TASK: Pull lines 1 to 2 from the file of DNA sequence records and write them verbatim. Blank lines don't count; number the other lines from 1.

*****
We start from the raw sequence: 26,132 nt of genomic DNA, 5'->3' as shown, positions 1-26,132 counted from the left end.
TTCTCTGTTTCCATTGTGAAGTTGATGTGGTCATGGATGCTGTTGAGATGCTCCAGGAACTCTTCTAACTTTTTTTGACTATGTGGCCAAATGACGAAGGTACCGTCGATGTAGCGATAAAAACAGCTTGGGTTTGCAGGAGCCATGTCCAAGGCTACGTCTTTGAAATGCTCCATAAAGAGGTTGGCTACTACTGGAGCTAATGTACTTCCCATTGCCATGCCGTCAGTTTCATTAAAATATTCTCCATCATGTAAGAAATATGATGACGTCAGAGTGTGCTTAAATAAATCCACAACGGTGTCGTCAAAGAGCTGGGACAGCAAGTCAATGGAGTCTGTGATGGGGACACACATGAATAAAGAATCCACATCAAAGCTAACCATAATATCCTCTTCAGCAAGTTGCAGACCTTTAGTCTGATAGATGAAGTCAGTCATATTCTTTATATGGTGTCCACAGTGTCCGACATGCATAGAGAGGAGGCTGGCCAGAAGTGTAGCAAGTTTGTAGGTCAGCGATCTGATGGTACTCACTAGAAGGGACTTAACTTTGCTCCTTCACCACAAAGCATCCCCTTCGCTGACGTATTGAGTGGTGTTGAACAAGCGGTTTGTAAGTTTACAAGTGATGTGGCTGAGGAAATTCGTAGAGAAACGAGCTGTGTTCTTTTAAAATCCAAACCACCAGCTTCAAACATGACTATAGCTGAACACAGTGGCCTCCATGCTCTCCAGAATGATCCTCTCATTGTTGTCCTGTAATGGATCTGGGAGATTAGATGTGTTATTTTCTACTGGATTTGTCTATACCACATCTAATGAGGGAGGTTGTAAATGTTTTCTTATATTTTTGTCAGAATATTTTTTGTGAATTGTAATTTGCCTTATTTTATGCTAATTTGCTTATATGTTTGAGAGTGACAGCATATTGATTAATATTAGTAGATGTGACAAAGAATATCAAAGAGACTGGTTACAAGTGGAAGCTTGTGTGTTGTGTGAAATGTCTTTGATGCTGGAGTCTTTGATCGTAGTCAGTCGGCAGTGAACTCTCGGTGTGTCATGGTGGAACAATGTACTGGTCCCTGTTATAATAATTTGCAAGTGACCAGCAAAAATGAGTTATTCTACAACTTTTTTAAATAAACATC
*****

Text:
We start from the raw sequence: 26,132 nt of genomic DNA, 5'->3' as shown, positions 1-26,132 counted from the left end.
TTCTCTGTTTCCATTGTGAAGTTGATGTGGTCATGGATGCTGTTGAGATGCTCCAGGAACTCTTCTAACTTTTTTTGACTATGTGGCCAAATGACGAAGGTACCGTCGATGTAGCGATAAAAACAGCTTGGGTTTGCAGGAGCCATGTCCAAGGCTACGTCTTTGAAATGCTCCATAAAGAGGTTGGCTACTACTGGAGCTAATGTACTTCCCATTGCCATGCCGTCAGTTTCATTAAAATATTCTCCATCATGTAAGAAATATGATGACGTCAGAGTGTGCTTAAATAAATCCACAACGGTGTCGTCAAAGAGCTGGGACAGCAAGTCAATGGAGTCTGTGATGGGGACACACATGAATAAAGAATCCACATCAAAGCTAACCATAATATCCTCTTCAGCAAGTTGCAGACCTTTAGTCTGATAGATGAAGTCAGTCATATTCTTTATATGGTGTCCACAGTGTCCGACATGCATAGAGAGGAGGCTGGCCAGAAGTGTAGCAAGTTTGTAGGTCAGCGATCTGATGGTACTCACTAGAAGGGACTTAACTTTGCTCCTTCACCACAAAGCATCCCCTTCGCTGACGTATTGAGTGGTGTTGAACAAGCGGTTTGTAAGTTTACAAGTGATGTGGCTGAGGAAATTCGTAGAGAAACGAGCTGTGTTCTTTTAAAATCCAAACCACCAGCTTCAAACATGACTATAGCTGAACACAGTGGCCTCCATGCTCTCCAGAATGATCCTCTCATTGTTGTCCTGTAATGGATCTGGGAGATTAGATGTGTTATTTTCTACTGGATTTGTCTATACCACATCTAATGAGGGAGGTTGTAAATGTTTTCTTATATTTTTGTCAGAATATTTTTTGTGAATTGTAATTTGCCTTATTTTATGCTAATTTGCTTATATGTTTGAGAGTGACAGCATATTGATTAATATTAGTAGATGTGACAAAGAATATCAAAGAGACTGGTTACAAGTGGAAGCTTGTGTGTTGTGTGAAATGTCTTTGATGCTGGAGTCTTTGATCGTAGTCAGTCGGCAGTGAACTCTCGGTGTGTCATGGTGGAACAATGTACTGGTCCCTGTTATAATAATTTGCAAGTGACCAGCAAAAATGAGTTATTCTACAACTTTTTTAAATAAACATC